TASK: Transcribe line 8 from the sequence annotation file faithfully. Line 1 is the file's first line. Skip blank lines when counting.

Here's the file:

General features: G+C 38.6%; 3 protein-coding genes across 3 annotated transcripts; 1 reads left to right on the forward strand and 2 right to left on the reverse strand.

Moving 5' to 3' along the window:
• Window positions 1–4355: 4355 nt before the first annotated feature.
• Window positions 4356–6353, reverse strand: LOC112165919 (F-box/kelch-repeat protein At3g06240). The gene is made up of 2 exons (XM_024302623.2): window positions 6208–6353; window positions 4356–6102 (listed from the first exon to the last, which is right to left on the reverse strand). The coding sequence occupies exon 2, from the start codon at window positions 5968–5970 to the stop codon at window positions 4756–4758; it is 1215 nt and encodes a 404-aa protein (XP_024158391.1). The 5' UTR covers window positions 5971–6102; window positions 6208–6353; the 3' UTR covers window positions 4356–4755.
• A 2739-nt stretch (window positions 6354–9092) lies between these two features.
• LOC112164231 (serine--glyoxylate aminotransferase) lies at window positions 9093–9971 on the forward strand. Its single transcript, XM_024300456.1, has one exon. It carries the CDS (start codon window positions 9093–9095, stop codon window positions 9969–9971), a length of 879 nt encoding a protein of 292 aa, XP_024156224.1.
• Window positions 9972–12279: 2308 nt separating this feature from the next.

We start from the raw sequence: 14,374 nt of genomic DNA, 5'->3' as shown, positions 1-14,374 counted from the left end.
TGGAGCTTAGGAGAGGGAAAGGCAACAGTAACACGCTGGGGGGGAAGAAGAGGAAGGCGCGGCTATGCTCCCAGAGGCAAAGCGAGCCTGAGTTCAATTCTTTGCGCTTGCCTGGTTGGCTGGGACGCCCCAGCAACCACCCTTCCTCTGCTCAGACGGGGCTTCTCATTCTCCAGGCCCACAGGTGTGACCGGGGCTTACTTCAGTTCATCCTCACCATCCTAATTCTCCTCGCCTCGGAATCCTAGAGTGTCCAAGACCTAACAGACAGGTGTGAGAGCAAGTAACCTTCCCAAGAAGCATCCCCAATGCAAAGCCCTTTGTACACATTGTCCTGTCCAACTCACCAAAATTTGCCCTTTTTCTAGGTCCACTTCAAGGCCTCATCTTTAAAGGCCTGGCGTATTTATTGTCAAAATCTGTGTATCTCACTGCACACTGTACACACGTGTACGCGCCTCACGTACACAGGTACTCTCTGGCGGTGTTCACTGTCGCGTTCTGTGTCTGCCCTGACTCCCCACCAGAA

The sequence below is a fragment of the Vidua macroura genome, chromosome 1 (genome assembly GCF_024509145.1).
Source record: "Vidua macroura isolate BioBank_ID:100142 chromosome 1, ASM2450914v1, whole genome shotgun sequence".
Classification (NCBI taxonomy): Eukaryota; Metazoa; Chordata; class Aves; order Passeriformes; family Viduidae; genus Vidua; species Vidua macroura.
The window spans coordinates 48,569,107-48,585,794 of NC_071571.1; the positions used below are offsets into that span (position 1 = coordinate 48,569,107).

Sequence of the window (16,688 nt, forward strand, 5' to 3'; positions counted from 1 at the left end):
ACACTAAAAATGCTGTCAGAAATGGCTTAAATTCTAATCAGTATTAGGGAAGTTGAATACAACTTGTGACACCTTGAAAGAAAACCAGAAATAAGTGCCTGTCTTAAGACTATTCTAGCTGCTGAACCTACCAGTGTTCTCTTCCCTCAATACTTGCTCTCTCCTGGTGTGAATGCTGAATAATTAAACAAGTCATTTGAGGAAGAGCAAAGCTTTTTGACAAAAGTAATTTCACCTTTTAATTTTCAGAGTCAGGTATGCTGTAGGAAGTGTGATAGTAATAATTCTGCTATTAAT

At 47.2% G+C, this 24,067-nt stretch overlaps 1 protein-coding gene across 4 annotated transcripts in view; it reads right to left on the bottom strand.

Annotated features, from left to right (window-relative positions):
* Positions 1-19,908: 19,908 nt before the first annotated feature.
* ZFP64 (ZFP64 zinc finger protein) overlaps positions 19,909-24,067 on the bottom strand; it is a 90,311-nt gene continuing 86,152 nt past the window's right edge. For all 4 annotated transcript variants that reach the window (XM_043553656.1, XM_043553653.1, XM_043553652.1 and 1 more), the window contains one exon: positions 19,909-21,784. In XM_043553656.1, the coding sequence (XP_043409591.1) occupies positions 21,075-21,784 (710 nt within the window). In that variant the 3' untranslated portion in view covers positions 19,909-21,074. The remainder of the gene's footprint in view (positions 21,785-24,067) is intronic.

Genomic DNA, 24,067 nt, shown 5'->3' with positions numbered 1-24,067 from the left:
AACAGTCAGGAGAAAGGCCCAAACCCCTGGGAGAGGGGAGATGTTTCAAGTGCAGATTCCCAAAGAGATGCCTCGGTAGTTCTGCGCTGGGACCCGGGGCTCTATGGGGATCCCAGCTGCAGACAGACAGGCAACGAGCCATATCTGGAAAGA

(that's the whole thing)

We start from the raw sequence: 14,374 nt of genomic DNA, 5'->3' as shown, positions 1-14,374 counted from the left end.